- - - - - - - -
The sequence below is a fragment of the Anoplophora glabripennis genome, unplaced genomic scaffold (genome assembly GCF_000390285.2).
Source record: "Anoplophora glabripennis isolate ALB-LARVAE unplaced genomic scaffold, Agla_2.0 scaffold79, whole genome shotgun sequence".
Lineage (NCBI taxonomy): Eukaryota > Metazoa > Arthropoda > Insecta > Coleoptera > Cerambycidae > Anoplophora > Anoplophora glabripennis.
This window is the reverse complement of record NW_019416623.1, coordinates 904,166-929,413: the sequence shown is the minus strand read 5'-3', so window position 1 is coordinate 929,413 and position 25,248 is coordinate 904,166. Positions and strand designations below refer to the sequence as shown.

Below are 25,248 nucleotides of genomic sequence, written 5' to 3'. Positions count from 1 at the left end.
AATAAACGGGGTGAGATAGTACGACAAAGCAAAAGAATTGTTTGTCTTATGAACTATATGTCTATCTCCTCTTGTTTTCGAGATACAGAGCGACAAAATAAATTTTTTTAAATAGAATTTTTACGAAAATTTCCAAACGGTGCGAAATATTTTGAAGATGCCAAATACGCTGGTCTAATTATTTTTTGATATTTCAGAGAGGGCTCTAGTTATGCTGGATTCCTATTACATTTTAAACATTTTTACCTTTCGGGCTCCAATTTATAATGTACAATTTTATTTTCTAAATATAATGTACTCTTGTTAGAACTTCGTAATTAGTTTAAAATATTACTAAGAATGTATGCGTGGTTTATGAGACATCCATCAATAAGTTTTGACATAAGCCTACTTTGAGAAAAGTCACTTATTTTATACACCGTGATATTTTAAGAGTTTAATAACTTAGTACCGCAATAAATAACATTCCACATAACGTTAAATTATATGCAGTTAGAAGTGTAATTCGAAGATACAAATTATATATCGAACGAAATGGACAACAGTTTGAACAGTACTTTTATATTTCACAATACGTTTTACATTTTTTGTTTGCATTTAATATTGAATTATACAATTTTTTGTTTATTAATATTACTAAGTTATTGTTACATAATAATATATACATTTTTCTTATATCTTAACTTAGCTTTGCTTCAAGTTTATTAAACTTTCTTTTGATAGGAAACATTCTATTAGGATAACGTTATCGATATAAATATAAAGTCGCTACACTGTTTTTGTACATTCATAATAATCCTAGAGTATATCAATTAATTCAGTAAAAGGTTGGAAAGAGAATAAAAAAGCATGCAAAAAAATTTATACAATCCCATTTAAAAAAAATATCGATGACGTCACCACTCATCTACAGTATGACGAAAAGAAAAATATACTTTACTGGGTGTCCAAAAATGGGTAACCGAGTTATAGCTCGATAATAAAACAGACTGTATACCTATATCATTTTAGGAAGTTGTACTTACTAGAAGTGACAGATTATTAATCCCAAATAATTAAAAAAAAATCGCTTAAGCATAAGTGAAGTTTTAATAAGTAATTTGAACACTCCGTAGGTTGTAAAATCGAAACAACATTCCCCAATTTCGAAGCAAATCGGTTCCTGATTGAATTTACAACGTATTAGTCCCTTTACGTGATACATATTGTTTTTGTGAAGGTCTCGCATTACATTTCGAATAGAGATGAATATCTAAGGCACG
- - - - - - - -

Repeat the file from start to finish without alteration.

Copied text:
The sequence below is a fragment of the Anoplophora glabripennis genome, unplaced genomic scaffold (genome assembly GCF_000390285.2).
Source record: "Anoplophora glabripennis isolate ALB-LARVAE unplaced genomic scaffold, Agla_2.0 scaffold79, whole genome shotgun sequence".
Lineage (NCBI taxonomy): Eukaryota > Metazoa > Arthropoda > Insecta > Coleoptera > Cerambycidae > Anoplophora > Anoplophora glabripennis.
This window is the reverse complement of record NW_019416623.1, coordinates 904,166-929,413: the sequence shown is the minus strand read 5'-3', so window position 1 is coordinate 929,413 and position 25,248 is coordinate 904,166. Positions and strand designations below refer to the sequence as shown.

Below are 25,248 nucleotides of genomic sequence, written 5' to 3'. Positions count from 1 at the left end.
AATAAACGGGGTGAGATAGTACGACAAAGCAAAAGAATTGTTTGTCTTATGAACTATATGTCTATCTCCTCTTGTTTTCGAGATACAGAGCGACAAAATAAATTTTTTTAAATAGAATTTTTACGAAAATTTCCAAACGGTGCGAAATATTTTGAAGATGCCAAATACGCTGGTCTAATTATTTTTTGATATTTCAGAGAGGGCTCTAGTTATGCTGGATTCCTATTACATTTTAAACATTTTTACCTTTCGGGCTCCAATTTATAATGTACAATTTTATTTTCTAAATATAATGTACTCTTGTTAGAACTTCGTAATTAGTTTAAAATATTACTAAGAATGTATGCGTGGTTTATGAGACATCCATCAATAAGTTTTGACATAAGCCTACTTTGAGAAAAGTCACTTATTTTATACACCGTGATATTTTAAGAGTTTAATAACTTAGTACCGCAATAAATAACATTCCACATAACGTTAAATTATATGCAGTTAGAAGTGTAATTCGAAGATACAAATTATATATCGAACGAAATGGACAACAGTTTGAACAGTACTTTTATATTTCACAATACGTTTTACATTTTTTGTTTGCATTTAATATTGAATTATACAATTTTTTGTTTATTAATATTACTAAGTTATTGTTACATAATAATATATACATTTTTCTTATATCTTAACTTAGCTTTGCTTCAAGTTTATTAAACTTTCTTTTGATAGGAAACATTCTATTAGGATAACGTTATCGATATAAATATAAAGTCGCTACACTGTTTTTGTACATTCATAATAATCCTAGAGTATATCAATTAATTCAGTAAAAGGTTGGAAAGAGAATAAAAAAGCATGCAAAAAAATTTATACAATCCCATTTAAAAAAAATATCGATGACGTCACCACTCATCTACAGTATGACGAAAAGAAAAATATACTTTACTGGGTGTCCAAAAATGGGTAACCGAGTTATAGCTCGATAATAAAACAGACTGTATACCTATATCATTTTAGGAAGTTGTACTTACTAGAAGTGACAGATTATTAATCCCAAATAATTAAAAAAAAATCGCTTAAGCATAAGTGAAGTTTTAATAAGTAATTTGAACACTCCGTAGGTTGTAAAATCGAAACAACATTCCCCAATTTCGAAGCAAATCGGTTCCTGATTGAATTTACAACGTATTAGTCCCTTTACGTGATACATATTGTTTTTGTGAAGGTCTCGCATTACATTTCGAATAGAGATGAATATCTAAGGCACG